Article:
When SimCity was released in March, it didn’t work as advertised. For many, it didn’t work at all. Developers Maxis severely underestimated the number of servers needed for their online-only city management game to function, and the result was thousands of gamers, including myself, unable to play something we’d paid £44.99 for. It was like being locked out of your house and seeing the glint of your keys through the window.
Problems weren’t over once the front door finally swung open a few days later. Cities suffered snags with non-critical features, like leaderboards, achievements and region filters, and deep-rooted ones too, like AI pathfinding, playing space (devastatingly limited), and time itself (‘cheetah speed’ was disabled altogether). In short, it was a fiasco. Maxis co-founder Will Wright later called the situation “basically inexcusable.”
Four months on, what’s changed? Well, now you can actually play the game without queuing. The city you’ve sweated over probably won’t be wiped. You can speed up time, unlock achievements, browse Global Markets, and search for regions to join. However, fundamental problems still linger – and they can’t be fixed by any patch.
Of all SimCity’s failings, for me, limited plots are the lynchpin. “Build anything you want,” Maxis say, “as long as it fits into this tiny square.” The restriction isn’t true to a series which, since 1989, has given players a massive expanse to maintain. This was a title to visit day after day, week after week. One architecture student spent four years developing his perfect metropolis.
In contrast, my latest playthrough ended with me essentially turfed out after five hours. My docks, schools, parks and casinos soon jutted up against the boarders of my designated space, with no room left for so much as a bus stop. The idea, of course, is not for players to create one vibrant city, but an entire interconnected region of them, specializing in gambling, drilling, mining, electronics, culture or trade, and sharing resources such as oil, coal and water in return. Unfortunately, it’s a metagame that requires you to constantly start over, establishing fresh cities on blank slabs of grassland and abandoning your previous hubs of culture and commerce to endure as statistics in menus and specs on the horizon.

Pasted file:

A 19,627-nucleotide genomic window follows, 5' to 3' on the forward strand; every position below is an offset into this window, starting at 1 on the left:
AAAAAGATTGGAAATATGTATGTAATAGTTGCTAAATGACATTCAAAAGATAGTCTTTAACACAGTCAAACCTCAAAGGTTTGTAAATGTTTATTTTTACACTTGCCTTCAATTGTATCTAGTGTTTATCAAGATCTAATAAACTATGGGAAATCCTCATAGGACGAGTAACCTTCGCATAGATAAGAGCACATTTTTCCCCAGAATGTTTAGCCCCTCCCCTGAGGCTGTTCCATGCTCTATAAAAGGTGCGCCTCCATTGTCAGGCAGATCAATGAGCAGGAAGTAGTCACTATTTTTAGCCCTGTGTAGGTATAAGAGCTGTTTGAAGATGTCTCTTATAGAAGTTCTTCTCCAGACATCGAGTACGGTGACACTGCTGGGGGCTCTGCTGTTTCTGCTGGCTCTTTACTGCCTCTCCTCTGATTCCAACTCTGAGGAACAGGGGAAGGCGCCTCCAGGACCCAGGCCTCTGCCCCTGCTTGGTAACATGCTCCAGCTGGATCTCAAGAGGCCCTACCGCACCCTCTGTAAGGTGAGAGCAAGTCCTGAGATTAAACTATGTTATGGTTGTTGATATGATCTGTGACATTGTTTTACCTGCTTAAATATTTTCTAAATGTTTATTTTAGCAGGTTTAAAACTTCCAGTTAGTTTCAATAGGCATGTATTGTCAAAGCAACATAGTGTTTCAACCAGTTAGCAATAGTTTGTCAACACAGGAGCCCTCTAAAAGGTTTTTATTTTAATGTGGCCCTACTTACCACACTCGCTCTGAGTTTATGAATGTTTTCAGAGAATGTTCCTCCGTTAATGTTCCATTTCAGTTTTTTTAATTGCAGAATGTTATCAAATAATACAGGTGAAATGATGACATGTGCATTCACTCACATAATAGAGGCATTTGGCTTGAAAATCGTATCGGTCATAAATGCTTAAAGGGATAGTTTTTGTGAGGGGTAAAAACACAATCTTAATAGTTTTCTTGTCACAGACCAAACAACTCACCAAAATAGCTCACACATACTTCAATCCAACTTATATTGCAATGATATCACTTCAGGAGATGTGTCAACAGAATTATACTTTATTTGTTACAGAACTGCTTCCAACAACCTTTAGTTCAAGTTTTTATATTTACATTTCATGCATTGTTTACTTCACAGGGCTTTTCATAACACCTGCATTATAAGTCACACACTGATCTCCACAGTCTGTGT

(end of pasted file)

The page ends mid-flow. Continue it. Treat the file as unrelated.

You may trade resources with others in the region, but what if they stop playing? On one occasion my electricity-dealing neighbour disappeared and cut off the supply, quite literally leaving me in the dark. My options were thus: bulldoze parts of my city to allow for new infrastructure, or start a new one entirely from scratch. Neither sounded incredibly appealing.
Small city sizes wouldn’t be so detrimental if there was an end in sight, but the balancing act between residential, commercial and industrial district is an infinite plate spin. You simply can’t satisfy your citizens’ perpetual demand to expand, and mixed messages don’t help. When highlighted, one household might say: “There’s great shopping in this town!” while one literally next door offers: “We can’t find anywhere to shop.” You’re given plenty of coaching from the talking heads of firemen, cops, foremen and teachers, but they rarely tell you what you didn’t know already.
Five patches since release have addressed hundreds of micro issues, like vanishing commuters, missing money gifts, rain clouds failing to replenish water towers, and slow fire truck response times, but I found the effects negligible unless I went looking for them. Cars can make right turns and sewage now takes a more direct route to outflow pipes – so what? That’s like fixing the paint in an office block built on quicksand.
And yet SimCity isn’t awful. In fact, it’s an excellent game, just one that’s been taken in the wrong direction. I adore the detail. A citywide pan of the camera might see students chilling cross-legged on campus; thick smoke belching from a chimney stack; criminals fleeing a bank with bags of swag; fleets of ferries bringing brightly-dressed tourists to town; and news choppers hovering to and fro.
A clean, economic visual philosophy extends into the interface, which translates considerable raw data into an easily readable language. The complexity of this game is immense, and yet I never feel alienated. That’s a feat of engineering in itself.
The very act of creation is satisfying, too. Buildings snap into place like Lego bricks, electricity crackles and fizzes down pipelines, and drinking water pools under towers before sloshing towards housing estates. It’s fun – a quality too many strategy games simply overlook.
SimCity’s a better game than it was at launch. The connectivity that ruined its arrival is, ironically, better helping smooth the bumps after it. But the game needs more than a sticking plaster. It needs a bulldozer to destroy what’s there and a ready council to rebuild on the vacant lot.